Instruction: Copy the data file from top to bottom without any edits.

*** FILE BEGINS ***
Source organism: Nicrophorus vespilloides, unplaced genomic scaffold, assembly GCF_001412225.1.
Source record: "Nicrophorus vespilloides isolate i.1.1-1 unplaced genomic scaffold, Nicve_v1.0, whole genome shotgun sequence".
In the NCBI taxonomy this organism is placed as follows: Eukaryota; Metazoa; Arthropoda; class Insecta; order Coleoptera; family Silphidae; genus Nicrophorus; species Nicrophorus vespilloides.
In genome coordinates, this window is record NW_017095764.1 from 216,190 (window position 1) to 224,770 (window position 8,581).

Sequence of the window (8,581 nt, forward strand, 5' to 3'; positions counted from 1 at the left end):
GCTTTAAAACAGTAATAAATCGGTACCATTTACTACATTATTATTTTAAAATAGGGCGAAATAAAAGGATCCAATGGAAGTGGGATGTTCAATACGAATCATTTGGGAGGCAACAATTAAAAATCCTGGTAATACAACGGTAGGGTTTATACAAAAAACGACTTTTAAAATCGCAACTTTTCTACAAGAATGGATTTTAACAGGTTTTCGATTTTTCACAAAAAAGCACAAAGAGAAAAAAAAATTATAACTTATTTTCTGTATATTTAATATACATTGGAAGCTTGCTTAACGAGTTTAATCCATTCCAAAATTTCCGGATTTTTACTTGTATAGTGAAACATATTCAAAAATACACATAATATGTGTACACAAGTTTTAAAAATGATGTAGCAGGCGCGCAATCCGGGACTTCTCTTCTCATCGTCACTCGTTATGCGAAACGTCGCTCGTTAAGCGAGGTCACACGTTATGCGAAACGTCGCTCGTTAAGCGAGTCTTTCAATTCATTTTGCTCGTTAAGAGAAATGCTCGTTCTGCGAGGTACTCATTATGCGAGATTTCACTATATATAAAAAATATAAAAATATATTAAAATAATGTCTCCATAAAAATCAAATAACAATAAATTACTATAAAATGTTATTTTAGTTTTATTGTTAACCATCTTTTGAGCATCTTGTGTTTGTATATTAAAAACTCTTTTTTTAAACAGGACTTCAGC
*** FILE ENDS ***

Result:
Source organism: Nicrophorus vespilloides, unplaced genomic scaffold, assembly GCF_001412225.1.
Source record: "Nicrophorus vespilloides isolate i.1.1-1 unplaced genomic scaffold, Nicve_v1.0, whole genome shotgun sequence".
In the NCBI taxonomy this organism is placed as follows: Eukaryota; Metazoa; Arthropoda; class Insecta; order Coleoptera; family Silphidae; genus Nicrophorus; species Nicrophorus vespilloides.
In genome coordinates, this window is record NW_017095764.1 from 216,190 (window position 1) to 224,770 (window position 8,581).

Sequence of the window (8,581 nt, forward strand, 5' to 3'; positions counted from 1 at the left end):
GCTTTAAAACAGTAATAAATCGGTACCATTTACTACATTATTATTTTAAAATAGGGCGAAATAAAAGGATCCAATGGAAGTGGGATGTTCAATACGAATCATTTGGGAGGCAACAATTAAAAATCCTGGTAATACAACGGTAGGGTTTATACAAAAAACGACTTTTAAAATCGCAACTTTTCTACAAGAATGGATTTTAACAGGTTTTCGATTTTTCACAAAAAAGCACAAAGAGAAAAAAAAATTATAACTTATTTTCTGTATATTTAATATACATTGGAAGCTTGCTTAACGAGTTTAATCCATTCCAAAATTTCCGGATTTTTACTTGTATAGTGAAACATATTCAAAAATACACATAATATGTGTACACAAGTTTTAAAAATGATGTAGCAGGCGCGCAATCCGGGACTTCTCTTCTCATCGTCACTCGTTATGCGAAACGTCGCTCGTTAAGCGAGGTCACACGTTATGCGAAACGTCGCTCGTTAAGCGAGTCTTTCAATTCATTTTGCTCGTTAAGAGAAATGCTCGTTCTGCGAGGTACTCATTATGCGAGATTTCACTATATATAAAAAATATAAAAATATATTAAAATAATGTCTCCATAAAAATCAAATAACAATAAATTACTATAAAATGTTATTTTAGTTTTATTGTTAACCATCTTTTGAGCATCTTGTGTTTGTATATTAAAAACTCTTTTTTTAAACAGGACTTCAGC